Just a Minute With Kyra Sedgwick

LOS ANGELES, (Reuters) - Kyra Sedgwick has enjoyed a long career in Hollywood since her first work in the mid-1980s in small roles on U.S. television and later in low-budget films such as 1990’s “Mr. & Mrs. Bridge.”

Kyra Sedgwick poses during a portrait session to promote her TNT television network drama series "The Closer" in Beverly Hills, California, June 23, 2008. REUTERS/Fred Prouser

For years, Sedgwick, 42, had seen her career overshadowed by husband Kevin Bacon, with whom she has two children. But in 2005, U.S. cable network TNT began airing “The Closer,” a crime drama starring Sedgwick as Brenda Leigh Johnson, an Atlanta cop who moves to Los Angeles to become deputy police chief.

Johnson has a thick southern accent (Sedgwick was born in New York) and the show was a departure for the actress whose roles mostly had been confined to small, low-budget dramas like 2002 Sundance Film Festival favorite “Personal Velocity.”

But “The Closer” became a breakout hit, with last season’s finale drawing 10 million viewers -- a large amount for a U.S. cable TV show. A new season begins on July 14 and Sedgwick talked with Reuters about the show, her role and her career.

Q: Brenda Leigh can be a tough cop but she also has this human side. We see her deal with her fiance and her family. Is that a key to the show’s success -- that not only is it a cop drama but it also lets you inside these people’s lives?

A: I think it’s the key to the success of the show and it’s certainly the only reason why I’m in it. To me, it’s much more a character-driven piece than a plot-driven piece. I think it’s what separates us and makes people always come back.

Q: The upcoming season is the show’s fourth. How do you think Brenda has changed or grown over the years?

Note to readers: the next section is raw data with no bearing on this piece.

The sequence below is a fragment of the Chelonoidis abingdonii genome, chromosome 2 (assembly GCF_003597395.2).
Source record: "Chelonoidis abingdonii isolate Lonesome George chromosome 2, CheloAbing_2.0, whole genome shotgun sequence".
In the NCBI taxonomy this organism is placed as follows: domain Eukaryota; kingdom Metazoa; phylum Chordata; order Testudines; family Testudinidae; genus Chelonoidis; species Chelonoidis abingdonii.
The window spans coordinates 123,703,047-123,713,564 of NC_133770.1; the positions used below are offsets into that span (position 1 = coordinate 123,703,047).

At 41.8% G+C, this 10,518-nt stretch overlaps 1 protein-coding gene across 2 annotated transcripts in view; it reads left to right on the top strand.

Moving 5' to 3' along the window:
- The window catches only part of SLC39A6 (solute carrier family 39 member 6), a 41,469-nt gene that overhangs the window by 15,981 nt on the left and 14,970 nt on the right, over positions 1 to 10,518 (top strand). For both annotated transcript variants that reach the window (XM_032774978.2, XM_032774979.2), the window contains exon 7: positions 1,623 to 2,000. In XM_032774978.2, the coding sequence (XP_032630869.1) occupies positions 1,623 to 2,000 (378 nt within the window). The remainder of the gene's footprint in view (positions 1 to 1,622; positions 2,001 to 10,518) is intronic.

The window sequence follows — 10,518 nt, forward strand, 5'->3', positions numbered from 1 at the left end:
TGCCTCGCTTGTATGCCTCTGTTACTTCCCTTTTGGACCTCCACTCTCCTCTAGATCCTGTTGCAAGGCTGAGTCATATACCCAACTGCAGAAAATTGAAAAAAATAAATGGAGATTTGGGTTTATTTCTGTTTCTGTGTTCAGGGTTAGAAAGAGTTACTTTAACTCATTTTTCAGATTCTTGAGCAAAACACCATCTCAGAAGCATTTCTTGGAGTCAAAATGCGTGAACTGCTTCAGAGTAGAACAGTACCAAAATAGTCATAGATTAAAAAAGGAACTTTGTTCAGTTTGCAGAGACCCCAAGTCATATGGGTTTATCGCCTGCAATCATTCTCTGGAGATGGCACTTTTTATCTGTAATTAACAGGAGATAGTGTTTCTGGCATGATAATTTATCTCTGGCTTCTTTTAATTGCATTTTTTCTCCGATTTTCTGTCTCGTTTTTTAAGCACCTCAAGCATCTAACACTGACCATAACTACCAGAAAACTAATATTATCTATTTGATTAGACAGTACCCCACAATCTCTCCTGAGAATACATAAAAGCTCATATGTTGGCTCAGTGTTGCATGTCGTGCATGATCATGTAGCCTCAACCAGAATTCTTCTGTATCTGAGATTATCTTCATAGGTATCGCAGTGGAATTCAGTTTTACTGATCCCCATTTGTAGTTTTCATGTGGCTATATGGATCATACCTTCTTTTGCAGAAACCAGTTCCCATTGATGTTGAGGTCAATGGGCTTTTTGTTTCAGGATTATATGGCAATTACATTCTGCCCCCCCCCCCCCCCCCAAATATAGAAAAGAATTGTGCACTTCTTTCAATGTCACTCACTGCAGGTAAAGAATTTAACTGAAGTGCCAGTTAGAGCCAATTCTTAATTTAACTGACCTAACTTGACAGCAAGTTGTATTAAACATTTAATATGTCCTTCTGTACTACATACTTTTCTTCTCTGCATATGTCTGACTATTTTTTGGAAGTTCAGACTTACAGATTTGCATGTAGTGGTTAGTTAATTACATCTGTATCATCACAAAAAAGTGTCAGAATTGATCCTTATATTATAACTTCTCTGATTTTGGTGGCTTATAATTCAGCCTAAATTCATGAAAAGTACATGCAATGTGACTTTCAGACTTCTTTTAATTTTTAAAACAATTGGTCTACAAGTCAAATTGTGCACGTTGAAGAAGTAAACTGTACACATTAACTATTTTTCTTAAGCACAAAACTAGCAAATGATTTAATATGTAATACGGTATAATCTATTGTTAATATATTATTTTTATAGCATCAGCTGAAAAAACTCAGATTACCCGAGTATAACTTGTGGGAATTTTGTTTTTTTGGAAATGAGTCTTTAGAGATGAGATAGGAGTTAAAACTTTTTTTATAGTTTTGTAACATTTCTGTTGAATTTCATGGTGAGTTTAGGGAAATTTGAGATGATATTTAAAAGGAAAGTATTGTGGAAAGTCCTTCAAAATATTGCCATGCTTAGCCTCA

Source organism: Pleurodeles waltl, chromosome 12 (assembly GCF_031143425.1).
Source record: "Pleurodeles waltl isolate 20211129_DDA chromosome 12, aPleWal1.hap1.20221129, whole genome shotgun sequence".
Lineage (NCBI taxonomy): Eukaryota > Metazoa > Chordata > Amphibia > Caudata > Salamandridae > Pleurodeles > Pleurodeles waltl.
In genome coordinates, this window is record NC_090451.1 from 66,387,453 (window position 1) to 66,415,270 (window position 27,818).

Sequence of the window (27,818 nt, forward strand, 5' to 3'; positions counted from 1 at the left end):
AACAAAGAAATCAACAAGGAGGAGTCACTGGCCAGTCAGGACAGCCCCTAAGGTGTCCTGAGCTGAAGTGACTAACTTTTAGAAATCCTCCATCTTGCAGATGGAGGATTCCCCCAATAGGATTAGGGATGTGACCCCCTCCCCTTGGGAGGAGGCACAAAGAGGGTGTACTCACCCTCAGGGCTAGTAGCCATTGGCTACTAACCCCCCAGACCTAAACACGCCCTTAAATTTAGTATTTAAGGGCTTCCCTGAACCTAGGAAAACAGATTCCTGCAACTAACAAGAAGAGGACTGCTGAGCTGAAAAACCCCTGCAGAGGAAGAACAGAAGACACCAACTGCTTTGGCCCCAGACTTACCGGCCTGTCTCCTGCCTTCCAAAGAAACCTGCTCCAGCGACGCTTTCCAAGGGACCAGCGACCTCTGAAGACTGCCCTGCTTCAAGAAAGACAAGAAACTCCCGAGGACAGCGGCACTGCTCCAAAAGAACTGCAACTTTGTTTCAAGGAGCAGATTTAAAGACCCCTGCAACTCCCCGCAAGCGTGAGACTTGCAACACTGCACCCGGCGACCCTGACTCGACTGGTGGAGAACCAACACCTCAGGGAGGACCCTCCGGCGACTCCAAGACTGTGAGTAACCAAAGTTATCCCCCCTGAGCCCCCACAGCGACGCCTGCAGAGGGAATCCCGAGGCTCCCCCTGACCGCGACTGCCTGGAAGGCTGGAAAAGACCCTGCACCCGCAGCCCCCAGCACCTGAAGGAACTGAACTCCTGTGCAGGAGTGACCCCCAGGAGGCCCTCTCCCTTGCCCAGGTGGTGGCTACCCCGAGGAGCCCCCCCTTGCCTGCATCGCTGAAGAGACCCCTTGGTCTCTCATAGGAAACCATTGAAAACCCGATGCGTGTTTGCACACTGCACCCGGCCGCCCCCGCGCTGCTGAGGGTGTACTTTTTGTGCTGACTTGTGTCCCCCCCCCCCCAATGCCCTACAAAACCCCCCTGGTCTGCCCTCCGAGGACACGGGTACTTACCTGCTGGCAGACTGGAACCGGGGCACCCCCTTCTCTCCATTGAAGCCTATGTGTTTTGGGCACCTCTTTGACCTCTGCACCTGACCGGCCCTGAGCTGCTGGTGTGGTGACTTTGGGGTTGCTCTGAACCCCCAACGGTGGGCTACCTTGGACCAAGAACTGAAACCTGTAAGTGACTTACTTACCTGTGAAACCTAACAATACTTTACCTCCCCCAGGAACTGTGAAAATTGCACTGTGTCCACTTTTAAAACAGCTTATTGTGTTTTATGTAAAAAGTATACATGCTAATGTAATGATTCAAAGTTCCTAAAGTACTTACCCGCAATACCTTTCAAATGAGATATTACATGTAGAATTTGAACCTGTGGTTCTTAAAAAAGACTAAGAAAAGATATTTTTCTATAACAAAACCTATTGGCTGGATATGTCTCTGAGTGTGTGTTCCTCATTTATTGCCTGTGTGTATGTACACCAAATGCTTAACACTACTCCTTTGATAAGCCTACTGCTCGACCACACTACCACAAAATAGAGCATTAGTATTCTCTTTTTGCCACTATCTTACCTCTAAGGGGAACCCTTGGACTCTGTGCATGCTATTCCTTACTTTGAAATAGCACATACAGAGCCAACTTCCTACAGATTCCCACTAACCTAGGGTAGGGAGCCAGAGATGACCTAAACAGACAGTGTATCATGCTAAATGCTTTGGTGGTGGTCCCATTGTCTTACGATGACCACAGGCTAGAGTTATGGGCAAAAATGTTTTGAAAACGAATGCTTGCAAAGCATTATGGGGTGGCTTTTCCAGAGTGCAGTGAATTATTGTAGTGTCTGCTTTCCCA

A: One interesting thing about Brenda is she doesn’t grow and change that much. While she is brilliantly intuitive about other people, she is completely clueless about herself and is not interested in evolving as an emotional person at all. Her resistance to that is really interesting to watch.

Q: Is that what has been rewarding, creatively, that you’ve been able to take this character and dig into her and try to figure out what makes her tick, when in fact you really don’t know what makes her tick?

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A: Definitely. While I know how she reacts to things, I don’t necessarily know why she reacts. She has so many complications and conflicting parts and is such a mass of contradictions. There are so many things to play.

Q: You won a Golden Globe award for the role and you’ve called the show “a gift” many times. Why?

A: It really is the gift that keeps on giving. It’s been a surprise to live in a character this long and still be enjoying it. It was something I was never looking for and it was something I never expected. That’s why I think of it as a gift because I didn’t know it was coming.

The fact I get consistently nominated for stuff is fun and a real honor for me. That feels really good to go up there with people who are considered the very best at what they do and that feels really good and supportive for work that I would love to do and would do anyway.

Q: In Hollywood, we talk a lot about how difficult it is to get a female-driven movie made and wondering if you think that’s true and why?

A: I definitely think that’s true. For whatever reason, male-centric movies have made the big dollar amounts at (box offices).

Q: Does that same idea apply to TV?

A: I don’t think so. Right now, it’s really the place to be. Glenn Close, Mary Louise Parker. A lot of these shows are doing really well.

Q: Finally, you’re a producer on “The Closer,” which gives you some creative input beyond just acting, but have you ever wanted to direct?

A: Never. But, you know, never say never. I produce periodically. But I don’t think like a director. I don’t think of camera moves or cutting or editing or any of that.

(Editing by John O’Callaghan)

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